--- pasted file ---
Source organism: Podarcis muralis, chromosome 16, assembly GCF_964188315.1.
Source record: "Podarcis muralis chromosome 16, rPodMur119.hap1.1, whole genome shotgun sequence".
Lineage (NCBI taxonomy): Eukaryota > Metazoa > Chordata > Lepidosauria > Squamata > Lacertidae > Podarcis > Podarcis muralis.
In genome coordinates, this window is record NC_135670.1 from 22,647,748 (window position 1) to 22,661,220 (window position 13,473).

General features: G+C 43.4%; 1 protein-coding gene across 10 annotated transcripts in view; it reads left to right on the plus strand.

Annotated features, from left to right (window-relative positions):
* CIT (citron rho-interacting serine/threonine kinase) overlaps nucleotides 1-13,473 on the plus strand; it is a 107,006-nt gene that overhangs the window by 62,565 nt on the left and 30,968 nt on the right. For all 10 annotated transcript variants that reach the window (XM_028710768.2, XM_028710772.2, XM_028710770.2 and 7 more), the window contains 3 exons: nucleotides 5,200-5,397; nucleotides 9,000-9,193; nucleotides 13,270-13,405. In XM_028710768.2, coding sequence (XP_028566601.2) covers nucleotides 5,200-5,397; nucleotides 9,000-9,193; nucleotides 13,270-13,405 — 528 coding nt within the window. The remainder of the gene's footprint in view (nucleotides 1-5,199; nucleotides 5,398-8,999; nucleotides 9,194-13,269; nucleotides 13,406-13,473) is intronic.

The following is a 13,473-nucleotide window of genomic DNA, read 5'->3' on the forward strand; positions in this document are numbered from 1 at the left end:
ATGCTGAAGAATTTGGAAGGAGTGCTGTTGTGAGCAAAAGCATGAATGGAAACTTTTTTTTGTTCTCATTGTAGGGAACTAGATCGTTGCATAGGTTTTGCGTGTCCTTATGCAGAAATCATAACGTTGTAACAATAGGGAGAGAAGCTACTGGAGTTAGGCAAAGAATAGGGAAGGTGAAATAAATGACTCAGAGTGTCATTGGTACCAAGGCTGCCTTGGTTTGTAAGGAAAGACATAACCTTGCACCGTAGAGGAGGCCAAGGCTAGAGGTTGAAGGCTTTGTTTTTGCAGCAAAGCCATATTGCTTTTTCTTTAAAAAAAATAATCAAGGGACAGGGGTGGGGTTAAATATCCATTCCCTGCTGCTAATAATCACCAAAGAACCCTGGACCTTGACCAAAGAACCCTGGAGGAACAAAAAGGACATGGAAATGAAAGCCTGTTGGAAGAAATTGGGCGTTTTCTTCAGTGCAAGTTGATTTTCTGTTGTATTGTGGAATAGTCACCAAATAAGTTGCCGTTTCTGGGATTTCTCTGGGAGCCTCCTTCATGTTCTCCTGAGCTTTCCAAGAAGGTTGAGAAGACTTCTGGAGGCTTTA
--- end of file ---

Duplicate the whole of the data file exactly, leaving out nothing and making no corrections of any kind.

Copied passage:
Source organism: Podarcis muralis, chromosome 16, assembly GCF_964188315.1.
Source record: "Podarcis muralis chromosome 16, rPodMur119.hap1.1, whole genome shotgun sequence".
Lineage (NCBI taxonomy): Eukaryota > Metazoa > Chordata > Lepidosauria > Squamata > Lacertidae > Podarcis > Podarcis muralis.
In genome coordinates, this window is record NC_135670.1 from 22,647,748 (window position 1) to 22,661,220 (window position 13,473).

General features: G+C 43.4%; 1 protein-coding gene across 10 annotated transcripts in view; it reads left to right on the plus strand.

Annotated features, from left to right (window-relative positions):
* CIT (citron rho-interacting serine/threonine kinase) overlaps nucleotides 1-13,473 on the plus strand; it is a 107,006-nt gene that overhangs the window by 62,565 nt on the left and 30,968 nt on the right. For all 10 annotated transcript variants that reach the window (XM_028710768.2, XM_028710772.2, XM_028710770.2 and 7 more), the window contains 3 exons: nucleotides 5,200-5,397; nucleotides 9,000-9,193; nucleotides 13,270-13,405. In XM_028710768.2, coding sequence (XP_028566601.2) covers nucleotides 5,200-5,397; nucleotides 9,000-9,193; nucleotides 13,270-13,405 — 528 coding nt within the window. The remainder of the gene's footprint in view (nucleotides 1-5,199; nucleotides 5,398-8,999; nucleotides 9,194-13,269; nucleotides 13,406-13,473) is intronic.

The following is a 13,473-nucleotide window of genomic DNA, read 5'->3' on the forward strand; positions in this document are numbered from 1 at the left end:
ATGCTGAAGAATTTGGAAGGAGTGCTGTTGTGAGCAAAAGCATGAATGGAAACTTTTTTTTGTTCTCATTGTAGGGAACTAGATCGTTGCATAGGTTTTGCGTGTCCTTATGCAGAAATCATAACGTTGTAACAATAGGGAGAGAAGCTACTGGAGTTAGGCAAAGAATAGGGAAGGTGAAATAAATGACTCAGAGTGTCATTGGTACCAAGGCTGCCTTGGTTTGTAAGGAAAGACATAACCTTGCACCGTAGAGGAGGCCAAGGCTAGAGGTTGAAGGCTTTGTTTTTGCAGCAAAGCCATATTGCTTTTTCTTTAAAAAAAATAATCAAGGGACAGGGGTGGGGTTAAATATCCATTCCCTGCTGCTAATAATCACCAAAGAACCCTGGACCTTGACCAAAGAACCCTGGAGGAACAAAAAGGACATGGAAATGAAAGCCTGTTGGAAGAAATTGGGCGTTTTCTTCAGTGCAAGTTGATTTTCTGTTGTATTGTGGAATAGTCACCAAATAAGTTGCCGTTTCTGGGATTTCTCTGGGAGCCTCCTTCATGTTCTCCTGAGCTTTCCAAGAAGGTTGAGAAGACTTCTGGAGGCTTTA